California lawmakers advanced legislation Monday seeking to rein in the use of privacy-invading drones, passing one bill to prevent the use of drones by paparazzi and another making it a trespassing violation to fly drones over private property without permission.
Arkansas has, meanwhile, passed a law that prohibits the use of drones to secretly take images for voyeurism.
The bill follows numerous public incidents with drones, including incidences of drones impeding firefighting efforts.
In 2015, 45 states have considered 156 bills related to drones, according to data from the National Conference of State Legislatures. Now the FAA allows small aircraft to be flown for recreational purposes without a permit, below 400 feet and at least five miles from an airport.
The agency has faced tremendous pressure to approve an expansion of nonmilitary drone use from companies such as Amazon, which has said the technology can be used to make speedier online deliveries.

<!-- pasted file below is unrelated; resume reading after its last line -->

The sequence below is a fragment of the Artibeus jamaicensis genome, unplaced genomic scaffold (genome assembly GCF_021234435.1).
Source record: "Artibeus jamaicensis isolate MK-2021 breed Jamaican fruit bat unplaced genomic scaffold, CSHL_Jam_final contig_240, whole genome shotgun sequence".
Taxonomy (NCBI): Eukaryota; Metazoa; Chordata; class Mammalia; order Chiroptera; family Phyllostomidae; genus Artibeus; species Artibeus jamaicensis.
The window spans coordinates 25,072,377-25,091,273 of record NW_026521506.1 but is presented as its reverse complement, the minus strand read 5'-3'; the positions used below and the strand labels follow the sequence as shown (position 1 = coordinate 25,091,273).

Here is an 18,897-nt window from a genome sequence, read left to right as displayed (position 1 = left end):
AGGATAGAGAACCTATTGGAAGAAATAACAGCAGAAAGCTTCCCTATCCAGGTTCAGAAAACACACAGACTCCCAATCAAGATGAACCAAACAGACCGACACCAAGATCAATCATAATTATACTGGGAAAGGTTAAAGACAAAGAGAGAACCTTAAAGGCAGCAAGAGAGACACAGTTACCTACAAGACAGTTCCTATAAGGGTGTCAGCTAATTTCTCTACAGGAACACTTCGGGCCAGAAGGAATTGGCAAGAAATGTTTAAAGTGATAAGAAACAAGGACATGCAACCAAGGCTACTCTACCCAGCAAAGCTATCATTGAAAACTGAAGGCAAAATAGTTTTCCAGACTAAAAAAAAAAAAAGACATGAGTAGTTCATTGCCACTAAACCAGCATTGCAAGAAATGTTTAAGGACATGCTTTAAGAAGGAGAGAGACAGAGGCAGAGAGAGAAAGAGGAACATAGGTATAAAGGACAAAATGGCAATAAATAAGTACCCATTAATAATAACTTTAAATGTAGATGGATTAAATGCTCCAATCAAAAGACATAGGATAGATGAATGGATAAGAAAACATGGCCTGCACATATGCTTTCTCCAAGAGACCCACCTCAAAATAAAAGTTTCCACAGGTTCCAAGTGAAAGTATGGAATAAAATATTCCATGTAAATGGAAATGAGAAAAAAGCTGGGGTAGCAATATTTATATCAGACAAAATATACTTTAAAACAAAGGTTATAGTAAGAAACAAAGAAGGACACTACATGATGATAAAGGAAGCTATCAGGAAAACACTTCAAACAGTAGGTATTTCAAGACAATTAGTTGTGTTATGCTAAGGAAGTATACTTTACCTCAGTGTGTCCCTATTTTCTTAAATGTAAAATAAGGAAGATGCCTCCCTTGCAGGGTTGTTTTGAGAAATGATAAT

The Assembly voted 43-11 on a bill by Santa Barbara Democratic Sen. It handed unanimously and returns to the Meeting. Hannah-Beth Jackson to create airspace above private property. This technically means that if the drone were to fly over a neighborhood, every house that it passes over will need to grant it permission to fly over its property.
The new bill has the potential to further confuse UAS users and stifle economic growth in California, said Brian Wynne, president and CEO of the nonprofit Association for Unmanned Vehicle Systems worldwide (AUVSI).